McDonald’s became a great example of the power of the Unique Selling Proposition (USP) back in the 1950s when, under the tireless energy of entrepreneur Ray Kroc, it became the go-to eatery for American families seeking speedy service and a consistent taste visit after visit.
Although in 2017 speed and consistency are no longer USPs, back in the mid-fifties McDonald’s was doing something revolutionary — using modern cooking techniques and technologies to offer people the same fast, consistent dining experience every time they drove up to the Golden Arches.
Two types of company
A USP can be defined as that one “thing” that makes an organization different from every other similar organization — what makes it special or original. Differentiation is at the heart of every single USP, and organizations that fail to separate themselves from the pack are hard pressed to evolve from being “a face in the crowd” to being “the face” in any given market space.
The difference between “a face” and “the face” companies is the answer to the basic question all customers will invariably ask: “How can your company give me more benefits than your competitors?” Organizations that are secure in and clear on their USP will be able to respond to such questions without blinking an eye.
Three types of USP
Although every company wants to be everything to everybody, ultimately most selling propositions will fall into one of three categories:
- Product – the goal being to offer a product or service that is superior to what competitors are offering. Think as “niche” as you can without diving too deep. A great example of this would be a company selling first edition and/or out-of-print literary editions — their USP or differentiator is based on its ability to source and offer rare books that you can’t find anywhere else without going to a great deal of effort.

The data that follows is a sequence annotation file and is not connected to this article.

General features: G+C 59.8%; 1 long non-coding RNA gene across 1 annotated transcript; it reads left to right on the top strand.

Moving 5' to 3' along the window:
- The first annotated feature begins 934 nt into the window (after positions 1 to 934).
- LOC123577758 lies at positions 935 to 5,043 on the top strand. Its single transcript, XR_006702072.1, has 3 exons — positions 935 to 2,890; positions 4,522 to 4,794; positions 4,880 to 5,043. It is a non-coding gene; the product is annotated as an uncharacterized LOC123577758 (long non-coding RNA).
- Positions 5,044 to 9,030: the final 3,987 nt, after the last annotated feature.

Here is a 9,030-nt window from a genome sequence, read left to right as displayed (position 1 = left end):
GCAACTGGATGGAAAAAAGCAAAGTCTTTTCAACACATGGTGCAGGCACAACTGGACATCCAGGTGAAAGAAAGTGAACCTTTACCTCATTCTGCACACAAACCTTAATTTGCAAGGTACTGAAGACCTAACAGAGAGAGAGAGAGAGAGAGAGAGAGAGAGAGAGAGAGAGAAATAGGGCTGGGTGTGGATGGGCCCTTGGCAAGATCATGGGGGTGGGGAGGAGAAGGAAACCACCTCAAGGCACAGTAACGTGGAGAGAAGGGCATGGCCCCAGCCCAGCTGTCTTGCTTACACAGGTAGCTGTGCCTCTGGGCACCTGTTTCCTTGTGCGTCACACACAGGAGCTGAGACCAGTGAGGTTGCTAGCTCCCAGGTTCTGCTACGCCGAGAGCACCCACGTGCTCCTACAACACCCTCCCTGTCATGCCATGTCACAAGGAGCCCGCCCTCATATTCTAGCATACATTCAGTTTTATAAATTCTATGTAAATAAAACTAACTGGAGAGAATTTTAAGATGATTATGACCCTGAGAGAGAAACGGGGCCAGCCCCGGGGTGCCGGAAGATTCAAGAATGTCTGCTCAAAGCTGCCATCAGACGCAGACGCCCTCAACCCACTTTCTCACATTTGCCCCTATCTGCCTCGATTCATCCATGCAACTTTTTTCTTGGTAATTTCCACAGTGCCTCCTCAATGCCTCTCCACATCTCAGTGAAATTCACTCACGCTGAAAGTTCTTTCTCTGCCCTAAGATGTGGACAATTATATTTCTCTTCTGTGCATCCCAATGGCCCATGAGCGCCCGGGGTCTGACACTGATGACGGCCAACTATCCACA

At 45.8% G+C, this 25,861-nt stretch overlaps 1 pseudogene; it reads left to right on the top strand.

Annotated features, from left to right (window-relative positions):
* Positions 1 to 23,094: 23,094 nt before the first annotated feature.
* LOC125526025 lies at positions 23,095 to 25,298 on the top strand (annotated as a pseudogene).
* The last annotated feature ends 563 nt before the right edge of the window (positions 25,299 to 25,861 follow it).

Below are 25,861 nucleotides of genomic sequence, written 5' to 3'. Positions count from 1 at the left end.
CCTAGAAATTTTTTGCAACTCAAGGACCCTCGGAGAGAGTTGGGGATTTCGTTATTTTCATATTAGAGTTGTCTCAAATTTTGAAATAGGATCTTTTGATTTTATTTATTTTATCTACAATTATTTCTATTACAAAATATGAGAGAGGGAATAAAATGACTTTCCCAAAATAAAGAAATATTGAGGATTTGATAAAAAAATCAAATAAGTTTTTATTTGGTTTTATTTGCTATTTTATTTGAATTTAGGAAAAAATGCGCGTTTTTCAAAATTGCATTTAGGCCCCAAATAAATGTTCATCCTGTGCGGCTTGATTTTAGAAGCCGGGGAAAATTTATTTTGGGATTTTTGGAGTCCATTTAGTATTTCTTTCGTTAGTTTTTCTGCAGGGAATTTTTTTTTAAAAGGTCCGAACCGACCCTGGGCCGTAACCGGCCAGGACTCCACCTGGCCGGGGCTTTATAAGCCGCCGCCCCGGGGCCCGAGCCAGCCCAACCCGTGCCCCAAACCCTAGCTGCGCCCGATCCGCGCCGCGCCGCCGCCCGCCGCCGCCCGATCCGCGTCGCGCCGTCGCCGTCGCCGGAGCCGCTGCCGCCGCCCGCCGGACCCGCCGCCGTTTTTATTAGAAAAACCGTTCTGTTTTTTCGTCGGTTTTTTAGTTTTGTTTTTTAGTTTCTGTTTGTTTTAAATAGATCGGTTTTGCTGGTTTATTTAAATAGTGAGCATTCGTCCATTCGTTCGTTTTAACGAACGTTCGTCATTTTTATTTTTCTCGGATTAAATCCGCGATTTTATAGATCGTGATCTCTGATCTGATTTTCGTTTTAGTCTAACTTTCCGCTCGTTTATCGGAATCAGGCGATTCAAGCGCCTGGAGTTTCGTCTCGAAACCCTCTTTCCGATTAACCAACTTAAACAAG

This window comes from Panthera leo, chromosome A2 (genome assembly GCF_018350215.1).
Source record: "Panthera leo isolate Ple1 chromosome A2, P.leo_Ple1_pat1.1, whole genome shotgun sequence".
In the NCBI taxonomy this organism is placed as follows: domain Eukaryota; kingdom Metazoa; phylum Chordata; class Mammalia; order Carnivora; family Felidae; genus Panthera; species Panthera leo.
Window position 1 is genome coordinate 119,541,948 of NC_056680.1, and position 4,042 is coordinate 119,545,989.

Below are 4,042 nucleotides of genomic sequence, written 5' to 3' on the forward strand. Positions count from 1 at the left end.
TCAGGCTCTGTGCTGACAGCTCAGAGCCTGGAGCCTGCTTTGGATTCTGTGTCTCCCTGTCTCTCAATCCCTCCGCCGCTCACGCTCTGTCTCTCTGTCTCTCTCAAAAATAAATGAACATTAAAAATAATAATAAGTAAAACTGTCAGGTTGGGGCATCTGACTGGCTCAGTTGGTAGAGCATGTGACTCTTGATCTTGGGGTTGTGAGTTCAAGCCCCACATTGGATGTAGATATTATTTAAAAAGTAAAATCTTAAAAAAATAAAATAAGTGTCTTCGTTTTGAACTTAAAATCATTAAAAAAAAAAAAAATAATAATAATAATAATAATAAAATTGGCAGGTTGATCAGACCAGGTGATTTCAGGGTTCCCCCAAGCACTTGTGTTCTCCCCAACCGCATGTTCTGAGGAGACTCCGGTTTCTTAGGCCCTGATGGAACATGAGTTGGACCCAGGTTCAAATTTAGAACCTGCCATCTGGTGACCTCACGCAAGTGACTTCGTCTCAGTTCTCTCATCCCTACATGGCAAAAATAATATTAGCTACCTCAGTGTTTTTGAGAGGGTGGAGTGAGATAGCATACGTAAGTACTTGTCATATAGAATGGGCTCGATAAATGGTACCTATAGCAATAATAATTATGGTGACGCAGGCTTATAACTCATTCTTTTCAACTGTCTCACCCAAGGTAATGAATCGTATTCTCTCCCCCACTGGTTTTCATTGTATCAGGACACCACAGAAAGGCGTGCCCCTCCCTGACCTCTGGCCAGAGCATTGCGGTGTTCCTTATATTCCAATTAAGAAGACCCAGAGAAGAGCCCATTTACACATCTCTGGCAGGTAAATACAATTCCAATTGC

- Price – the goal being to offer products at highly competitive — preferably the lowest — possible price. Price-based USPs should not undermine the quality of the product(s).
- Support – the goal being to offer customers unmatched post-sale assistance and assurance, including uncommonly generous return policies, highly responsive help lines and online chat, extensive online help resources, or some combination of these elements. Ideally, people will come to believe that while all companies offer some level of support, no one offers support the way you do.
Each “flavour” of USP focuses on a different value. Obviously, what your target audience cares most deeply about should guide your approach. Establishing a buyer persona will help you settle on your core proposition.
USP white paper
The EDC white paper “Create a Unique Selling Proposition for Your Global Market,” describes USPs and takes you through the steps you need to take to help create your company’s optimal USP and ensure your sales force and intermediaries apply it effectively to increase sales in overseas markets.
The white paper covers a wide range of topics, including:
- Why you need to have a USP
- What research you need to do in creating your USP
- Practical advice for creating your USP
- Difference between a “good” and a “not-so-good” USP
- Ways to use your USP in business
In “Create a Unique Selling Proposition for Your Global Market,” you can move from the initial research phase of your USP journey to the exciting final phase in which you, as the owner of a new USP, can work effectively with your partners and representatives to come to grips with your competition and develop laser-focused marketing materials that truly help to set you apart.